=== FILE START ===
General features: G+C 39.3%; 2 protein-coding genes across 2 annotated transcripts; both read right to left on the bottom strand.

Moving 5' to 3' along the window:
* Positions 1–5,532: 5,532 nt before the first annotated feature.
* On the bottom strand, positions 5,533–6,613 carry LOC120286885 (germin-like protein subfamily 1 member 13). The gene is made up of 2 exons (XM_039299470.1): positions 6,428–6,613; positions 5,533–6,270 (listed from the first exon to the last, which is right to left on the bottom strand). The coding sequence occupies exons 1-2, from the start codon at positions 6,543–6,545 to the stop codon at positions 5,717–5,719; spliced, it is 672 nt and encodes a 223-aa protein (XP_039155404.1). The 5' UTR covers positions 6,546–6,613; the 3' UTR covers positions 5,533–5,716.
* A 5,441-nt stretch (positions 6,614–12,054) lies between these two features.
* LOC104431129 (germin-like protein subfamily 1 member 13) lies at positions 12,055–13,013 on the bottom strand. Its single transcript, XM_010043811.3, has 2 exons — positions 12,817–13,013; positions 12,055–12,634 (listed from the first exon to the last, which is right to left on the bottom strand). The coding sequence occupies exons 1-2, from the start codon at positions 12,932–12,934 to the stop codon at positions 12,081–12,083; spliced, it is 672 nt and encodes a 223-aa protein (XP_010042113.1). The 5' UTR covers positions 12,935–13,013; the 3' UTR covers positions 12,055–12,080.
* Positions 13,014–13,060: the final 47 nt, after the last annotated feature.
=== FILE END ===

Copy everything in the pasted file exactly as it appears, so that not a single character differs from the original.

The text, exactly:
General features: G+C 39.3%; 2 protein-coding genes across 2 annotated transcripts; both read right to left on the bottom strand.

Moving 5' to 3' along the window:
* Positions 1–5,532: 5,532 nt before the first annotated feature.
* On the bottom strand, positions 5,533–6,613 carry LOC120286885 (germin-like protein subfamily 1 member 13). The gene is made up of 2 exons (XM_039299470.1): positions 6,428–6,613; positions 5,533–6,270 (listed from the first exon to the last, which is right to left on the bottom strand). The coding sequence occupies exons 1-2, from the start codon at positions 6,543–6,545 to the stop codon at positions 5,717–5,719; spliced, it is 672 nt and encodes a 223-aa protein (XP_039155404.1). The 5' UTR covers positions 6,546–6,613; the 3' UTR covers positions 5,533–5,716.
* A 5,441-nt stretch (positions 6,614–12,054) lies between these two features.
* LOC104431129 (germin-like protein subfamily 1 member 13) lies at positions 12,055–13,013 on the bottom strand. Its single transcript, XM_010043811.3, has 2 exons — positions 12,817–13,013; positions 12,055–12,634 (listed from the first exon to the last, which is right to left on the bottom strand). The coding sequence occupies exons 1-2, from the start codon at positions 12,932–12,934 to the stop codon at positions 12,081–12,083; spliced, it is 672 nt and encodes a 223-aa protein (XP_010042113.1). The 5' UTR covers positions 12,935–13,013; the 3' UTR covers positions 12,055–12,080.
* Positions 13,014–13,060: the final 47 nt, after the last annotated feature.